Despite the expected diffusion of HDL from blood across the blood-follicle barrier, FF and plasma-derived HDL differ in size and composition, indicating that during transport, remodelling of HDL occurs6. In support of such a concept, we detected significant differences in the HDL proteome between the two matrices, namely a decreased apolipoprotein E, apolipoprotein C-II and apolipoprotein C-III content of FF-HDL. However, more obvious candidates for HDL-associated proteins with an anti-oxidative function such as PON1, apolipoprotein A-I, apolipoprotein A-IV or the S1P carrier apolipoprotein M were not differentially present on FF compared with plasma HDL. In contrast, FF-HDL was enriched in vitamin E and S1P, which may conceivably contribute to the accentuated anti-oxidative potential of FF as compared to plasma HDL. Previous literature reported lower levels of apolipoprotein A-I and apolipoprotein A-IV in apolipoprotein B-precipitated FF-HDL than in matched serum or plasma6,22. This discrepancy is likely due to different stimulation protocols; specifically, the higher amounts of hormones used in hyperstimulation-IVF in previous literature may influence oxidative balance in the follicular environment.
The present study found a negative correlation between the FF-HDL anti-oxidative capacity and the chance of the oocyte undergoing normal fertilization, which may seem counterintuitive. However, the optimum balance of pro- and anti-oxidants for successful fertilization has yet to be established, and previous literature implies that both extremes of the oxidative stress spectrum may be detrimental for oocyte maturation and embryo quality. Specifically, our finding is in agreement with the study of Sabatini et al. who reported an inverse correlation between FF levels of the antioxidant superoxide dismutase and fertilization rates23. Moreover, anti-oxidative defence may increase in response to high stress, such as seen for example in smokers24. Increased anti-oxidant function may thus reflect the need of the oocyte for increased protection in unfavourable developmental conditions and is likely part of a functioning defence mechanism against oxidative stress. Further, a certain amount of oxidative stress may be necessary for normal reproductive physiology, as is suggested by a previous study in which all pregnancies occurred in women with mid-range FF oxidative-stress indices25. In addition, oxygen radicals represent an ancient signalling system important for many biological processes, among others for providing guidance cues during development26. On the other hand, Oyawoye et al. found that an increase in the total antioxidant capacity of FF was associated with successful oocyte fertilization, which may reflect the detrimental effects of excess oxidative stress27. Efforts have also been made to determine the upper limit of ROS beyond which it becomes toxic for the oocyte28. However, it is rather difficult to draw an exact conclusion about the physiological limits for the pro-/anti-oxidant balance due to different laboratory pro-/anti-oxidant measurement techniques and hormonal stimulation protocols used in fertility research.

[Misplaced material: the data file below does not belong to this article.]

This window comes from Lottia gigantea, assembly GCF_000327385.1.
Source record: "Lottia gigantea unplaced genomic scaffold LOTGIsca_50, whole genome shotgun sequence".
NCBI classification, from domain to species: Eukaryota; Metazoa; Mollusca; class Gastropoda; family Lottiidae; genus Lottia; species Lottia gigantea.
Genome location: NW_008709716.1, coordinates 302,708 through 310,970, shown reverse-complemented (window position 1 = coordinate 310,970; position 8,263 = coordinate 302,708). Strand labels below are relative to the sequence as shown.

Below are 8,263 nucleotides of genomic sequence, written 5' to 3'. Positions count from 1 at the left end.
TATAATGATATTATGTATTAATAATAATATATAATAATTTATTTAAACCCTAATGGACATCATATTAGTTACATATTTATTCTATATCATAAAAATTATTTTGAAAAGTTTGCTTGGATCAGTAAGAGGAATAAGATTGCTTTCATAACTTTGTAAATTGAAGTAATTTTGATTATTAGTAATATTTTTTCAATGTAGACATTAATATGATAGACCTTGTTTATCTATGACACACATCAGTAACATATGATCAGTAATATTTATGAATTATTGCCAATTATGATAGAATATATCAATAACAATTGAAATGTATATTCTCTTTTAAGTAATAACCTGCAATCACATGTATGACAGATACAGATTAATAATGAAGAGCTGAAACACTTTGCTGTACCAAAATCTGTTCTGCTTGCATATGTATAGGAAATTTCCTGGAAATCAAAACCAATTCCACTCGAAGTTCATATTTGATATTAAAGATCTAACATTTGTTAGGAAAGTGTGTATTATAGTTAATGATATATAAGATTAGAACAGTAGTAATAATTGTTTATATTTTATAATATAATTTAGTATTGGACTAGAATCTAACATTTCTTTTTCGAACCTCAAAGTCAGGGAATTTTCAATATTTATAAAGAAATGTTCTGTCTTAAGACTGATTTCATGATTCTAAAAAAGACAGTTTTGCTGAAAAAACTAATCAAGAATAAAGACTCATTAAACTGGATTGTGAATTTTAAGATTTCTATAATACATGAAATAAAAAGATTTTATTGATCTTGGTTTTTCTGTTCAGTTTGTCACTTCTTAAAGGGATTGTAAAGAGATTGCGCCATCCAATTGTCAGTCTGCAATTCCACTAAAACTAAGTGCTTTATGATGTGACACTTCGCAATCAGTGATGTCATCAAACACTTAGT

The present study did not find a relationship between the FF-HDL anti-oxidative function and the occurrence of pregnancy, which is in agreement with previous work20. This finding may be attributable to the fact that, aside from the pre-ovulatory environment of oocyte development, extra-ovarian factors such as endometrial receptivity and sperm quality are crucial determinants of pregnancy. Nonetheless, previous studies have reached conflicting conclusions about a possible detrimental versus beneficial role of FF oxidative stress on the chances of achieving a successful pregnancy21,29,30,31,32. The difference in study outcomes may be explained by differences in IVF procedures and patient characteristics. In MNC-IVF, the patient’s natural ovulatory cycles are followed, hence a much lower dose of gonadotropins is administered which is likely to influence the FF total antioxidant capacity33. The lower doses of exogenous hormones result in the development of only one dominant follicle. Consequently, only one oocyte is fertilized and single embryo transfer is performed. MNC-IVF is thus much closer to normal physiology of ovarian follicle growth as compared to the conventional hyperstimulation protocols.
We therefore consider one of the strengths of our study the use of material from MNC-IVF, which allows for correlating components of FF with oocyte, embryo and pregnancy outcomes. Additionally, the current study highlights one of the previously unrecognized key players in the FF oxidative balance, namely HDL, and quantified its contribution to the total local functional antioxidant capacity. The present study also has certain limitations. Firstly, this is a single centre study. Secondly, dynamic HDL function assays are not standardized as e.g. clinical chemistry determinations of static biomarkers, and results have to be interpreted in the context of the respective conditions applied10. Lastly, due to the invasive nature of the oocyte pick-up procedure, minor contamination of the FF samples with blood cannot be completely excluded. However, since the anti-oxidative capacity of FF-HDL is higher, that would rather be expected to result in a dilution of the observed effect size.
Investigating HDL function is an emerging concept in cardiovascular medicine, and several studies have found an increased prevalence of cardiovascular disease risk in women with ovulatory failure due to e.g. polycystic ovarian disease, endometriosis or primary ovarian insufficiency16,17,18. Given the perceived ability of HDL to diffuse across the ovarian blood-follicle barrier, lifestyle and drug interventions to modify the functionality of HDL may also affect reproductive outcomes by e.g. interfering with known risk factors for infertility such as the components of the metabolic syndrome in which HDL dysfunction may be expected34,35,36,37,38.